For the 1619 Project, even the Garrisonian solution—of demanding that Americans open their borders and their national identity—will never suffice.
The three-fifths rule of the Constitution treated slaves as three fifths of a person for purposes of representation and direct taxation. This provision is puzzling in many ways (above and beyond its connection with slavery). One common way it has confused people is that people often regard the Clause as problematic because it did not treat slaves as 5/5 of a person. But if the Clause had treated slaves in that way, it would not have harmed but benefited slave states, since slave states would have enjoyed more representation in the Congress and the electoral college.
But I am puzzled by another aspect of the Clause. What made people believe it was an appropriate compromise between slave and free states? Representation and direct taxation could have been based on the number of persons in the state or on property. The convention chose not to base it on property but on the number of persons. But slaves were treated as property. Thus, representation and direct taxation should be based entirely on the number of free persons, with slaves counting for 0/5. As Elbridge Gerry said at the Convention, why “should the blacks, who were property in the South, be in the rule of representation more than the cattle & horses of the North?” This is harsh language as judged by our modern sensibilities, but it captures the point.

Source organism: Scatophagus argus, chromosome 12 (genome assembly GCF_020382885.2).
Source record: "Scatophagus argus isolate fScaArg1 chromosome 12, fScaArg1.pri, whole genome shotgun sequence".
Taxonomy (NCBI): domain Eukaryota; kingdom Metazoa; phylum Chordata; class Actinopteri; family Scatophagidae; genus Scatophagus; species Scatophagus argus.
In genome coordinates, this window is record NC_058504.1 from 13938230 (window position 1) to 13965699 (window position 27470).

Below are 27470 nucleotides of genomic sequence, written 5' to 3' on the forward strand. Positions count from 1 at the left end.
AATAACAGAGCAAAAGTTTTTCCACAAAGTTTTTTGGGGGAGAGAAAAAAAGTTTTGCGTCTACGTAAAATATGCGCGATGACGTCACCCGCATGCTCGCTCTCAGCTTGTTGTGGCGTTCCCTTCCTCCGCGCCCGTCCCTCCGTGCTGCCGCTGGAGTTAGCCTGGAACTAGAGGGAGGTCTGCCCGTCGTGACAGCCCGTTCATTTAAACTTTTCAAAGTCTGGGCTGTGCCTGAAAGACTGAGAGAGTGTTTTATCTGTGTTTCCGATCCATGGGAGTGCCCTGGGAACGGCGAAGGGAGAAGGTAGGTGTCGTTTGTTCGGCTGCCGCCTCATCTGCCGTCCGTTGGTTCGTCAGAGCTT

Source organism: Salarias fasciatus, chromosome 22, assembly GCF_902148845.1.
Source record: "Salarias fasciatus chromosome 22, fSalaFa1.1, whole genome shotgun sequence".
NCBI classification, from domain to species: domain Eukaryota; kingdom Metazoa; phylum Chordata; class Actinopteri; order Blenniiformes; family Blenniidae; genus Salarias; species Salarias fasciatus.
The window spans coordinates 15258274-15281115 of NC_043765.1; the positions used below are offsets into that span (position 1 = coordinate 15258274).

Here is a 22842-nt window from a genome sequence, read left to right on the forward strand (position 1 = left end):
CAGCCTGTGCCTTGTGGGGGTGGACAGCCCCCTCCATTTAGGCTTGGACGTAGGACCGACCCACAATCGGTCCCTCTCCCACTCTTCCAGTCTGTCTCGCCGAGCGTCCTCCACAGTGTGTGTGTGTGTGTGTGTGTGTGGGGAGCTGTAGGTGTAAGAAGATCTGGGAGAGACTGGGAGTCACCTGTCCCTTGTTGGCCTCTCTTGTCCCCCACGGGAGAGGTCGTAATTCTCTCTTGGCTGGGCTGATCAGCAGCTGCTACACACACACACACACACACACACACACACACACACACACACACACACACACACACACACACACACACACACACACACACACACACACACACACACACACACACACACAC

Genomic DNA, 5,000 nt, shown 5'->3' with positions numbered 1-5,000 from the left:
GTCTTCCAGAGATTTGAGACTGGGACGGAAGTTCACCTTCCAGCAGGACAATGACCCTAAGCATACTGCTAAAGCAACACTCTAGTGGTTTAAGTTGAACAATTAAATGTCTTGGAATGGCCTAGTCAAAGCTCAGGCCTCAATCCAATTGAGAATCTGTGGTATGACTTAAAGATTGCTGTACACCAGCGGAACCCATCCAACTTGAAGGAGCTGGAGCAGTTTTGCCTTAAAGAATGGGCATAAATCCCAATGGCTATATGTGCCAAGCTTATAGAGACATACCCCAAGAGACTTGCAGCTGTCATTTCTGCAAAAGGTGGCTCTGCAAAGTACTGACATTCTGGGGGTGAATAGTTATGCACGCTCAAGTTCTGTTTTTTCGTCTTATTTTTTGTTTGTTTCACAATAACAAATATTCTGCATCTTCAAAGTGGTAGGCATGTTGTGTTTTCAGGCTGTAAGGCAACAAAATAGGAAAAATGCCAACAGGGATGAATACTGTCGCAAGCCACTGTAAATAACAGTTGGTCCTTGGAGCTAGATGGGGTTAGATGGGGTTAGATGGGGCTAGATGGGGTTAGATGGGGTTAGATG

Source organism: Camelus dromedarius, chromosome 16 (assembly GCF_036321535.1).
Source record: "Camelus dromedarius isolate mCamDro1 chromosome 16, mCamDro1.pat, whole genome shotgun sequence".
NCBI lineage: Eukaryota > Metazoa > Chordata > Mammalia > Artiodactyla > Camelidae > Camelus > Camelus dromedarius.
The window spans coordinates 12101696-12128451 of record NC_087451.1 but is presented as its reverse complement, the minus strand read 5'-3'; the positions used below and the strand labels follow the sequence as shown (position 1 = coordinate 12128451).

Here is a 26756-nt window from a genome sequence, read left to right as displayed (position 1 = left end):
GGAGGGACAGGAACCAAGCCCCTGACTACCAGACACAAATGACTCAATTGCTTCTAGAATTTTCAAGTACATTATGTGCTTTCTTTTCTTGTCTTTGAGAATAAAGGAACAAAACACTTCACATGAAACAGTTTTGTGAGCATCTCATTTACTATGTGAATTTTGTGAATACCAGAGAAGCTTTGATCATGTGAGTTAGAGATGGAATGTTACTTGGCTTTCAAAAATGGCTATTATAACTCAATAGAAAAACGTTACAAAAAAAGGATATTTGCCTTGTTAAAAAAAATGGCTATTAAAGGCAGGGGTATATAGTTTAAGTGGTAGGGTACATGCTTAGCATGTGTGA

Of course, as things turned out, Gerry’s argument, if accepted, would have benefited the free states, but that is not my point. My question is why it was regarded as a legitimate compromise.
It is true that the compromise had already been discussed for requisitions under the Articles of Confederation. And it might or might not have made sense there. But for the Constitution itself, it just does not seem to make sense.